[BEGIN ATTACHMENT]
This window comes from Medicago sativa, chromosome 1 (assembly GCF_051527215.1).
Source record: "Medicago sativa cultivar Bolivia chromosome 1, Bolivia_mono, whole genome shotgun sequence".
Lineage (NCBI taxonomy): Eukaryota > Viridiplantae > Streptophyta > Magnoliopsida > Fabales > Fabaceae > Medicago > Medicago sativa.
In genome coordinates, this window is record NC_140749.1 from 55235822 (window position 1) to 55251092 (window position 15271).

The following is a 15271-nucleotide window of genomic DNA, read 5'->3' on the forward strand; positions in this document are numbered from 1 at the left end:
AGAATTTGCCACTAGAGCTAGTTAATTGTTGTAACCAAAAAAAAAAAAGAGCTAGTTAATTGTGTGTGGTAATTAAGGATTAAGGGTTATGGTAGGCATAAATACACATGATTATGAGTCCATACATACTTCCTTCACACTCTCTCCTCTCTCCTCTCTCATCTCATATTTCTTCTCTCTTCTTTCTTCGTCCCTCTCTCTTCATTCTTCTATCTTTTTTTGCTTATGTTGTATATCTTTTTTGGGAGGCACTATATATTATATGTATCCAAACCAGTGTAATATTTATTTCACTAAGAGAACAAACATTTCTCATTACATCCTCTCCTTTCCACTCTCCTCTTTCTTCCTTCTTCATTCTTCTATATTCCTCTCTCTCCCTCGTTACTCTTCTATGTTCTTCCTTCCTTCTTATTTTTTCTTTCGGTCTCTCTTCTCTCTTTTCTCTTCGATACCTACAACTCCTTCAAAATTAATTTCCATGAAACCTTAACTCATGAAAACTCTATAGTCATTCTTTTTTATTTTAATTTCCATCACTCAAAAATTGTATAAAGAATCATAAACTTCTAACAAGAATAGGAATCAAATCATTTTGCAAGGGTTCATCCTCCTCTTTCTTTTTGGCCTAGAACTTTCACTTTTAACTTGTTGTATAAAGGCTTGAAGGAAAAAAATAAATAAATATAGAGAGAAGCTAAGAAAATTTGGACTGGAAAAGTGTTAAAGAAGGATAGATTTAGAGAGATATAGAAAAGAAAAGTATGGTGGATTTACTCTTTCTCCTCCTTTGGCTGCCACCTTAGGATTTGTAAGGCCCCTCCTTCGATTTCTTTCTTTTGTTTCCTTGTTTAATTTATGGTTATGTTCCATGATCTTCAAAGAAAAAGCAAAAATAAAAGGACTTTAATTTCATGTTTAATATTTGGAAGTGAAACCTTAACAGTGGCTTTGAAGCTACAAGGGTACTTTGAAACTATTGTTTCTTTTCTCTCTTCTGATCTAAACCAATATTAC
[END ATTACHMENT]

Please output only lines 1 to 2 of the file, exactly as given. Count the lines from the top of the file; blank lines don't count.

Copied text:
This window comes from Medicago sativa, chromosome 1 (assembly GCF_051527215.1).
Source record: "Medicago sativa cultivar Bolivia chromosome 1, Bolivia_mono, whole genome shotgun sequence".